Explanation of Volatile?

Can someone please provide a better explanation of when to use ""volatile"?

I read the Arduino reference page and understand it's used for values that might change and often used with interrupts, it's pulled from the RAM and not the storage register, but if you code a variable using "int", can't that values also change?

Should you never just code using "int" alone, and always make sure you label a variable "const" or "volatile"? Thanks in advance.

If I write this:

int a = 3;

void loop(){

    if (a == 4){
         //do something
    }

    //  some more stuff that doesn't affect the value of a
}

Then the compiler will simply remove the if statement altogether since a will not ever equal 4. The compiler can see that the case is impossible so it will simply remove the code when it does the compile.

But what I also had an interrupt routine that could change a?

int a = 3;

void setup(){
    attachInterrupt(0, myFunc, CHANGE);
}

void loop(){
    if (a == 4){
         //do something
    }

    //  some more stuff that doesn't affect the value of a
}


void myFunc(){
     a = 4;
}

The compiler would still see this as a case for optimization. It would see that the ISR function isn't called from loop or anywhere that is called from loop. It can't know that myFunc is called from an interrupt. So it still thinks that a will always be 3 and that the if statement can never be true. So it will still cut it out.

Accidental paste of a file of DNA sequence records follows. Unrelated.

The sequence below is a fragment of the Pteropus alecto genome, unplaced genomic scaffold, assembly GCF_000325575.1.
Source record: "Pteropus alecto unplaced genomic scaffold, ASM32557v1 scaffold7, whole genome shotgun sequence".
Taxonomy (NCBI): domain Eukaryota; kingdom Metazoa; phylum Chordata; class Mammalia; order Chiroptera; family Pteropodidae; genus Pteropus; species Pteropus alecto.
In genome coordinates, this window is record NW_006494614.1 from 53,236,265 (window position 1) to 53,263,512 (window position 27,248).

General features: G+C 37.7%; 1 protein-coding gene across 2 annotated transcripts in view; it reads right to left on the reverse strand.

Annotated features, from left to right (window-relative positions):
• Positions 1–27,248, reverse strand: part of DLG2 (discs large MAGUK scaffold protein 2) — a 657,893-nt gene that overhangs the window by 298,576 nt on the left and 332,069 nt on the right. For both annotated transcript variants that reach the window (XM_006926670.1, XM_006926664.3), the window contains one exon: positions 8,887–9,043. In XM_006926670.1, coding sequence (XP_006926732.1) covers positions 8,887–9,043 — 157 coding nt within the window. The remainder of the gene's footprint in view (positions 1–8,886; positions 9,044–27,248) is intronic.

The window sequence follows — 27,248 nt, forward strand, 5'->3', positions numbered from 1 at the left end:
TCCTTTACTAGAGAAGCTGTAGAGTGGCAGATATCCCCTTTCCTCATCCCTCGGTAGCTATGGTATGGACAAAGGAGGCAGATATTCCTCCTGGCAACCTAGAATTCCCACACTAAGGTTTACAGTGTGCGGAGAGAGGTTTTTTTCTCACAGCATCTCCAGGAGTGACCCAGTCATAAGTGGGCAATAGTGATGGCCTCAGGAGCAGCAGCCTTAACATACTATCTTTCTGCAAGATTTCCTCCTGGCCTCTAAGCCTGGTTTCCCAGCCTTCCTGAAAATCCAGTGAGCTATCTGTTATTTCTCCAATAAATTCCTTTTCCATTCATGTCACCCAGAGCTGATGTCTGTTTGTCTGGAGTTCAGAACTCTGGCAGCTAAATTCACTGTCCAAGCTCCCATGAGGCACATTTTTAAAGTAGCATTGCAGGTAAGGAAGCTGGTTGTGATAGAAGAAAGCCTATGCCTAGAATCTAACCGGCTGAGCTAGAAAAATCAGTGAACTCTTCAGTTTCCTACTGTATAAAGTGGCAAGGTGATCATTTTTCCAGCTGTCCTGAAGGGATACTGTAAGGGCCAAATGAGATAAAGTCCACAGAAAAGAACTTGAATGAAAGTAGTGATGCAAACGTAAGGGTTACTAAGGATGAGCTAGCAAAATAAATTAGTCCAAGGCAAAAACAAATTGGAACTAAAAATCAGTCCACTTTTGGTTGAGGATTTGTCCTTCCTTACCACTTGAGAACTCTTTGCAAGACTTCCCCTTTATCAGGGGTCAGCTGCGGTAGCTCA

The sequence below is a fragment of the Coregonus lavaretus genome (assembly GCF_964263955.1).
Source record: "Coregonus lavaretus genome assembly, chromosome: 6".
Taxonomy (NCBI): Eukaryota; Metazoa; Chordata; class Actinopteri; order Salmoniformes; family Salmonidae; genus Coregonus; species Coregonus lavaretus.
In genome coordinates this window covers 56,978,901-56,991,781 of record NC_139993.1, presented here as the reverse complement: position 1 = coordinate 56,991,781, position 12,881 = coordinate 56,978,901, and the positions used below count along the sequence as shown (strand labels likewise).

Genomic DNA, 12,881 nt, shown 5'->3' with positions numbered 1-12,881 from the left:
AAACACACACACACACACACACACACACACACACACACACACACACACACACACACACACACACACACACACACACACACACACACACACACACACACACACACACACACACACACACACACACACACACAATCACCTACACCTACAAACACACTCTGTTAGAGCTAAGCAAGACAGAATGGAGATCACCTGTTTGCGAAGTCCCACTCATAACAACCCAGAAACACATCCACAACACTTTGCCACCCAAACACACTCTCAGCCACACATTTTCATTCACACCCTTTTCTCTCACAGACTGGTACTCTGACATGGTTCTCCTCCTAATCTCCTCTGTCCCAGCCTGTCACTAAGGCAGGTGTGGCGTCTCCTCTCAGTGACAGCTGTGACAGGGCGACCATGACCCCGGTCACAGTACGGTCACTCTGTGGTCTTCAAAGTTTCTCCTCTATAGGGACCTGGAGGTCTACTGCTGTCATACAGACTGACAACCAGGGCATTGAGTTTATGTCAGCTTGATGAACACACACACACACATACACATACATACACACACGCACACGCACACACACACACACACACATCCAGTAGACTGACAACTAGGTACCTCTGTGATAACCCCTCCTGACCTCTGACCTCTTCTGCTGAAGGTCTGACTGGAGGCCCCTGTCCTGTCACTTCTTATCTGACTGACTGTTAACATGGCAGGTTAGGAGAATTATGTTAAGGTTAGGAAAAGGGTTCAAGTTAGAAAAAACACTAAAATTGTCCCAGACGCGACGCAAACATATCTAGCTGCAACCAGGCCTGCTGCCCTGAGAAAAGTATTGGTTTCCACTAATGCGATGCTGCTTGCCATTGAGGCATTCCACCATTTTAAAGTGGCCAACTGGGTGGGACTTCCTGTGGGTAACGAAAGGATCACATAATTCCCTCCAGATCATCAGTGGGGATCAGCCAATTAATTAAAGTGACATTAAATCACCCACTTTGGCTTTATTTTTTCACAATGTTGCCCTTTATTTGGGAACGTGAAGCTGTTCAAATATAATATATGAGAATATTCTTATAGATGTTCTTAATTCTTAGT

But if I make a volatile:

volatile int a = 3;

void setup(){
    attachInterrupt(0, myFunc, CHANGE);
}

void loop(){
    if (a == 4){
         //do something
    }

    //  some more stuff that doesn't affect the value of a
}


void myFunc(){
     a = 4;
}

Now the compiler will see that a is volatile. That lets it know that it can't optimize it away because it may change from somewhere else. So the compiler will not optimize this code away and the if statement still works.

3 Likes

Equally important, volatile also causes the compiler to generate code that always reads the variable from RAM and does not "cache" the last read value in a register. volatile should ALWAYS be used on any variable that can be modified an interrupt, or any external source. For example, chip register addresses (think of, for example, the status register in a UART or other communications chip) should also be declared as volatile, so the compiler will always read the physical register.

Regards,
Ray L.

1 Like

Hello,

The Arduino reference page is not where you should look to learn coding :slight_smile:

http://en.cppreference.com/w/c/language/volatile
http://en.cppreference.com/w/c/language/const

A nice article about it:

What everyone else said. volatile tells the C++ compiler not to be clever about optimising things out.